Tuesday, February 23, 2010

X-Rated Rochester

Got your attention, didn''t I? And for those of you who are wondering, "where's the picture that goes with this post?" - you are out of luck. This is a family-friendly blog.

The recent news about the Detroit City Council's efforts to control the number, location and nature of strip clubs in Detroit reminded me of the Rochester area's own struggle with the same issue almost thirty years ago. The controversy involved the Northcrest Cinema at 298 W. Tienken Rd., near the intersection of Rochester & Tienken.

The Northcrest was a conventional movie theater when it opened in 1976, with a 352-seat auditorium less than half the size of the Hills Theatre. Problems developed four years later, after the ownership had changed and the theater began to offer x-rated fare. Avon Township officials made an attempt to shut the Northcrest down, and there were citizen protests complete with picket lines, but the theater prevailed against the initial challenges on First Amendment grounds. The Oakland County Sheriff's Department conducted at least three raids on the business, which successfully defended its right to stage nude "amateur nights" in 1986.

After Avon Township became the city of Rochester Hills, the new city enacted a zoning ordinance in 1987 to control the location of adult entertainment venues that might be proposed in the future. Northcrest Cinema was not located in an area zoned for such use, but had to be grandfathered in because it was established before the ordinance was adopted. The theater owners pressed their luck in 1988, however, when they applied for permits to remodel the building. The proposed work would have removed the theater-style seating in favor of lounge seating and renovated the stage to better accommodate live nude entertainment, in essence converting the theater to an adult nightclub.

City officials denied the permits for the work, and the two sides headed to court once again. The Northcrest owners filed a lawsuit in federal court to overturn the city's zoning ordinance, but the city prevailed. After spending nearly ten years in an adversarial relationship with city government, the sheriff's department, and neighbors in the area, the owners gave up and closed the Northcrest Cinema for good in late September 1989. In reporting the news of the theater's demise on its front page, the Rochester Eccentric quoted Rochester Hills mayor Billie Ireland:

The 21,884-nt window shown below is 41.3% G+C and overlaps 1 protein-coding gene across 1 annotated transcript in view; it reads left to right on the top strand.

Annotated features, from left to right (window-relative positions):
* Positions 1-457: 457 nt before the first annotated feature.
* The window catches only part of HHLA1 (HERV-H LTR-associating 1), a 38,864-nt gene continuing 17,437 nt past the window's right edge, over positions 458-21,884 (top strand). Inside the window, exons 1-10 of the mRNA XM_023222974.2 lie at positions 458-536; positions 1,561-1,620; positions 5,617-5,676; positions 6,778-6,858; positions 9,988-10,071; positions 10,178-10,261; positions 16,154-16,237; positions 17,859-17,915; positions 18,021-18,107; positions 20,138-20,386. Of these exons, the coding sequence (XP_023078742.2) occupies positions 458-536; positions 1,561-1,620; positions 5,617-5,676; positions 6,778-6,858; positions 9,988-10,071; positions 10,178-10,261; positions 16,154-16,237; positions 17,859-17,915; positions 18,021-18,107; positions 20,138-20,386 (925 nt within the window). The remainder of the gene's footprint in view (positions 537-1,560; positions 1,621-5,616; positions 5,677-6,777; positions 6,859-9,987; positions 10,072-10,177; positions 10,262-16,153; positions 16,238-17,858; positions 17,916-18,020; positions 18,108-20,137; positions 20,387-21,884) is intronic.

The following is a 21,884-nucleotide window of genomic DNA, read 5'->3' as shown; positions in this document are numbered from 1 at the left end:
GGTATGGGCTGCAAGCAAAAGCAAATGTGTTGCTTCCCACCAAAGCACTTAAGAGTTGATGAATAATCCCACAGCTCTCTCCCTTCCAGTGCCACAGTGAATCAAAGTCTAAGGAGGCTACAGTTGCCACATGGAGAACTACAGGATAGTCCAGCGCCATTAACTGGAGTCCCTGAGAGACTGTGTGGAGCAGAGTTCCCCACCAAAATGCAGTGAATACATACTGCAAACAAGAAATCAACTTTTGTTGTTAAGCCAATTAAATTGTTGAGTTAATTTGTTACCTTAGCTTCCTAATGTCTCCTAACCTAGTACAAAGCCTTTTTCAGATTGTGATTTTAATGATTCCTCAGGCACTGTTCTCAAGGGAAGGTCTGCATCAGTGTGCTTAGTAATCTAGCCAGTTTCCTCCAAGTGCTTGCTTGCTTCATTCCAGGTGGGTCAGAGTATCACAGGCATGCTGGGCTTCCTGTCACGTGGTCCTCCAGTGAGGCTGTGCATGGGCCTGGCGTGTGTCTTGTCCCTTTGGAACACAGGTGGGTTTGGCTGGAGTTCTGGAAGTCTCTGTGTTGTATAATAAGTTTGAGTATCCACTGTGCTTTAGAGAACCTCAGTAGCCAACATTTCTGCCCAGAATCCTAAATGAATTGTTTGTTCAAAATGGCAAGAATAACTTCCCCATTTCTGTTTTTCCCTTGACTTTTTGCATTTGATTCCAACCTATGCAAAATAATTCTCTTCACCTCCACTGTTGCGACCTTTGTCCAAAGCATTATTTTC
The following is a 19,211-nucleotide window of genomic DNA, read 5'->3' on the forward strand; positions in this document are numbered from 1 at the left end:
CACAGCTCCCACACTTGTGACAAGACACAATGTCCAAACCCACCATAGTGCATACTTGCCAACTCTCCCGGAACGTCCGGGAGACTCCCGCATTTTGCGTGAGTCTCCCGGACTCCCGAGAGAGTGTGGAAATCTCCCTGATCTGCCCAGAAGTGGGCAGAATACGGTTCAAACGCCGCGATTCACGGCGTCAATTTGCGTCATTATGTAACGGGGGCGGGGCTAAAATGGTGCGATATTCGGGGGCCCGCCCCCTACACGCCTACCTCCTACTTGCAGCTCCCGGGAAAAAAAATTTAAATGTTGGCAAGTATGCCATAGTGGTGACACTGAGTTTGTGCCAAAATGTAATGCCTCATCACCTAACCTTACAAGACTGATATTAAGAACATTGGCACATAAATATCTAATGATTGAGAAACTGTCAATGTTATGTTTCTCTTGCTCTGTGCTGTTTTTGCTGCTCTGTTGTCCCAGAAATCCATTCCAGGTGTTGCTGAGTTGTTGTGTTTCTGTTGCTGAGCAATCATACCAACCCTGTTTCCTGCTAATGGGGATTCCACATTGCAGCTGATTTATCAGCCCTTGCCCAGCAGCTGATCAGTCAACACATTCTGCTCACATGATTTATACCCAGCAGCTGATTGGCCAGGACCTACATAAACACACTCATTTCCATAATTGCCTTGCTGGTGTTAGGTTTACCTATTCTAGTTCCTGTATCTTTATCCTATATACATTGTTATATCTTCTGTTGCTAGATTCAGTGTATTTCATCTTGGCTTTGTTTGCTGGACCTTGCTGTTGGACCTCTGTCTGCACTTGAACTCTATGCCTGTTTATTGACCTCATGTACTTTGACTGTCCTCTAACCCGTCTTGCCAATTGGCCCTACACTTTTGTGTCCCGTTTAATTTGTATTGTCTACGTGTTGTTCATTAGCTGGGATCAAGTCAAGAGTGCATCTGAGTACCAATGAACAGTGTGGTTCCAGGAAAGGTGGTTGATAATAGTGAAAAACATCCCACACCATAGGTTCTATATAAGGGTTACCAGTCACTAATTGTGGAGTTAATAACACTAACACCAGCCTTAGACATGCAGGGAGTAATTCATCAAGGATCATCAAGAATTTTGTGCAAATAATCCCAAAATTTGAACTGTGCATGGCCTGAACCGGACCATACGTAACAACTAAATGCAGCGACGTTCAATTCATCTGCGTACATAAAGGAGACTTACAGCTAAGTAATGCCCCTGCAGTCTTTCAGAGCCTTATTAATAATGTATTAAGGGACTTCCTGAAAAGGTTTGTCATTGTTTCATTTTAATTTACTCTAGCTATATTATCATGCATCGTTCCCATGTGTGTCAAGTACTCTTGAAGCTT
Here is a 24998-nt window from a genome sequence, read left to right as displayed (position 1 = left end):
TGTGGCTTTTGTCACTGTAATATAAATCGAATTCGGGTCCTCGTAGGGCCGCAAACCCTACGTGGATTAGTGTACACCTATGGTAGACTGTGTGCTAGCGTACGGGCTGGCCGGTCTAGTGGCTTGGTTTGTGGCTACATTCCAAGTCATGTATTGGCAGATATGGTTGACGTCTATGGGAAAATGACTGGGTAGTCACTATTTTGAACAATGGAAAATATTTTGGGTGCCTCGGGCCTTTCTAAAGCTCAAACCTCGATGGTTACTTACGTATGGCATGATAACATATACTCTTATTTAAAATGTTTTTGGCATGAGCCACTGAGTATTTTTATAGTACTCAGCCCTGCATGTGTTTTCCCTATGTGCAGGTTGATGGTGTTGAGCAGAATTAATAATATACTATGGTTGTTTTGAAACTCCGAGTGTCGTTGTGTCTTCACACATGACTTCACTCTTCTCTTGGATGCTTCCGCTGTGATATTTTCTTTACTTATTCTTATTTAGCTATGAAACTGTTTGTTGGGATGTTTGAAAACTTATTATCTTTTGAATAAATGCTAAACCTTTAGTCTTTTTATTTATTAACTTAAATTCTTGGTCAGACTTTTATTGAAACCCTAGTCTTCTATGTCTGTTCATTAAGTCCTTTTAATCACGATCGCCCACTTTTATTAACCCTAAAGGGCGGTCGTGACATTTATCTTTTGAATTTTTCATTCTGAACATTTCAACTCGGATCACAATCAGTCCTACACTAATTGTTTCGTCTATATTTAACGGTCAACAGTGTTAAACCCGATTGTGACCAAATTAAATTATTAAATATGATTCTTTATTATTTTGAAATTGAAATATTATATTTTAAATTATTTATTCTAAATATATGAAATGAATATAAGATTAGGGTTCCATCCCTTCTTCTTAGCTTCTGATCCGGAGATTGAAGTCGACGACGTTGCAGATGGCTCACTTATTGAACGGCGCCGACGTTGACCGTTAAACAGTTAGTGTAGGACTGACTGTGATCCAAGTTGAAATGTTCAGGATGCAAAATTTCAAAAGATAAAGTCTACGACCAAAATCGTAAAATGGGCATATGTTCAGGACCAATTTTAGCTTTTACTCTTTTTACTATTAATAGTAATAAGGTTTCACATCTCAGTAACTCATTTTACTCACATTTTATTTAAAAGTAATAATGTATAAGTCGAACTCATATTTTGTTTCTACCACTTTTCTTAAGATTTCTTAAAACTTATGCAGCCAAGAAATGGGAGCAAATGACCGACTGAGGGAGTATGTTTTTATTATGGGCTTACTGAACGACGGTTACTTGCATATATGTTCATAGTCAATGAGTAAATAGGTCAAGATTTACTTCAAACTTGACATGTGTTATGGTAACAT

I'm delighted -- I would even be happy to send them a bon voyage card. It's been a long fight over the last 10 years to encourage them to leave. I'm extremely delighted they are leaving after so many years. That makes my day.
The following year, the former Northcrest Cinema space was renovated and converted to a child care facility, closing the book on the area's x-rated episode.


  1. While an RHS student, I was involved in making a 30-minute Super 8mm film called All This And Kong II, a Mel Brooks-style parody (I wrote several scenes and was in it briefly). The Northcrest graciously allowed us to show it on three weekends, and the premiere was very well-attended; I think the limos that delivered us there were from Potere! This was, of course, prior to the theater going off in a different direction; apparently it was the subsequent ownership that brought that about. The film is a nice look at (in part) 1979 Rochester, with the climax being the ape's fall from King's Bikes and Things. Certainly suitable for all audiences. I never attended the theater after the switch, but was really disappointed at the locals who tried to vandalize the marquee sign, etc.--a very childish reaction. Of course, it later became a child care facility, in a stunning irony.

  2. My dad and his buddy Dave used to run that theater between 1983-1985. Dave was the manager and my dad did the accounting, because he had sort of recently graduated from Walsh College and new how to do that stuff. He dated a dancer their, because my parents got divorced in 1981. I used to play with my Star Wars figures on the floor in the video tape rental aisles. I think Dave died of Aids shortly after the Rochester Family Communities picketing finally forced it's closure. I would have been 9-11 at that time. and went to Woodward, then North Hill Elementary.